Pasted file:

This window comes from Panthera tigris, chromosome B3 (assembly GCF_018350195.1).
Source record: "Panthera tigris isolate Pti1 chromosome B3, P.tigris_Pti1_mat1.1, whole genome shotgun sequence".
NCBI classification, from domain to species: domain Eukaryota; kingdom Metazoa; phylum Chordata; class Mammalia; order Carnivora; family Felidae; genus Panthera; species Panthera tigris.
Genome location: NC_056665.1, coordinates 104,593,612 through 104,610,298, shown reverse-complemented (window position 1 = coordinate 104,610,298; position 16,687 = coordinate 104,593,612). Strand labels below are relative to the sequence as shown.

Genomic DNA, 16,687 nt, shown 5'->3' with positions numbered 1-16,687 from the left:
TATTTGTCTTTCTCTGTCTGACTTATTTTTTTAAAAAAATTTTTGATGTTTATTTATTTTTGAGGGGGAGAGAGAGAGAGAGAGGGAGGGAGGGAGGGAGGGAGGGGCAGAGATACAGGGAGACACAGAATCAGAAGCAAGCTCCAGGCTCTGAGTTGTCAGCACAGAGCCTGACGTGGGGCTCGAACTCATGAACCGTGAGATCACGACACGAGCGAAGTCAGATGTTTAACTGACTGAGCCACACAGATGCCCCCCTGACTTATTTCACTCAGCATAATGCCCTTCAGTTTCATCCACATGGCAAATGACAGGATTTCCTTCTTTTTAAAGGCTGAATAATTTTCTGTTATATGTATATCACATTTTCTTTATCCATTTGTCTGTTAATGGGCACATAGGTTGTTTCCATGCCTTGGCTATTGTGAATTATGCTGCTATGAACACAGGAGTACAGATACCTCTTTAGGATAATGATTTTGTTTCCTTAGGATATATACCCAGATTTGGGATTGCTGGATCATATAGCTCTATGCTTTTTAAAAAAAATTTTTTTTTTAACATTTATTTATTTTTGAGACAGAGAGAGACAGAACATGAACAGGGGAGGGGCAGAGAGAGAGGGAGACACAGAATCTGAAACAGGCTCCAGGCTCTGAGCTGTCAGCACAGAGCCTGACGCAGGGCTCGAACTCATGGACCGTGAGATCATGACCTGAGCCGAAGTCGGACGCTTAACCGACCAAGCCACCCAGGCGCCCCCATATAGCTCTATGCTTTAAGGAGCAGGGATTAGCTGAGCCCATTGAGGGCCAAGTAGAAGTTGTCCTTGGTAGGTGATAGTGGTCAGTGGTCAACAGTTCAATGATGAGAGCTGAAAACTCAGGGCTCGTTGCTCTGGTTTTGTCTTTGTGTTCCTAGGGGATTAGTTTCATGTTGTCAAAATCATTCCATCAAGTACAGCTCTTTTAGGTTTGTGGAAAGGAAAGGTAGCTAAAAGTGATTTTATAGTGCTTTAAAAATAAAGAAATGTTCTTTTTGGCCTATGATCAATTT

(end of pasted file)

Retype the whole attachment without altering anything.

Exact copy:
This window comes from Panthera tigris, chromosome B3 (assembly GCF_018350195.1).
Source record: "Panthera tigris isolate Pti1 chromosome B3, P.tigris_Pti1_mat1.1, whole genome shotgun sequence".
NCBI classification, from domain to species: domain Eukaryota; kingdom Metazoa; phylum Chordata; class Mammalia; order Carnivora; family Felidae; genus Panthera; species Panthera tigris.
Genome location: NC_056665.1, coordinates 104,593,612 through 104,610,298, shown reverse-complemented (window position 1 = coordinate 104,610,298; position 16,687 = coordinate 104,593,612). Strand labels below are relative to the sequence as shown.

Genomic DNA, 16,687 nt, shown 5'->3' with positions numbered 1-16,687 from the left:
TATTTGTCTTTCTCTGTCTGACTTATTTTTTTAAAAAAATTTTTGATGTTTATTTATTTTTGAGGGGGAGAGAGAGAGAGAGAGGGAGGGAGGGAGGGAGGGAGGGGCAGAGATACAGGGAGACACAGAATCAGAAGCAAGCTCCAGGCTCTGAGTTGTCAGCACAGAGCCTGACGTGGGGCTCGAACTCATGAACCGTGAGATCACGACACGAGCGAAGTCAGATGTTTAACTGACTGAGCCACACAGATGCCCCCCTGACTTATTTCACTCAGCATAATGCCCTTCAGTTTCATCCACATGGCAAATGACAGGATTTCCTTCTTTTTAAAGGCTGAATAATTTTCTGTTATATGTATATCACATTTTCTTTATCCATTTGTCTGTTAATGGGCACATAGGTTGTTTCCATGCCTTGGCTATTGTGAATTATGCTGCTATGAACACAGGAGTACAGATACCTCTTTAGGATAATGATTTTGTTTCCTTAGGATATATACCCAGATTTGGGATTGCTGGATCATATAGCTCTATGCTTTTTAAAAAAAATTTTTTTTTTAACATTTATTTATTTTTGAGACAGAGAGAGACAGAACATGAACAGGGGAGGGGCAGAGAGAGAGGGAGACACAGAATCTGAAACAGGCTCCAGGCTCTGAGCTGTCAGCACAGAGCCTGACGCAGGGCTCGAACTCATGGACCGTGAGATCATGACCTGAGCCGAAGTCGGACGCTTAACCGACCAAGCCACCCAGGCGCCCCCATATAGCTCTATGCTTTAAGGAGCAGGGATTAGCTGAGCCCATTGAGGGCCAAGTAGAAGTTGTCCTTGGTAGGTGATAGTGGTCAGTGGTCAACAGTTCAATGATGAGAGCTGAAAACTCAGGGCTCGTTGCTCTGGTTTTGTCTTTGTGTTCCTAGGGGATTAGTTTCATGTTGTCAAAATCATTCCATCAAGTACAGCTCTTTTAGGTTTGTGGAAAGGAAAGGTAGCTAAAAGTGATTTTATAGTGCTTTAAAAATAAAGAAATGTTCTTTTTGGCCTATGATCAATTT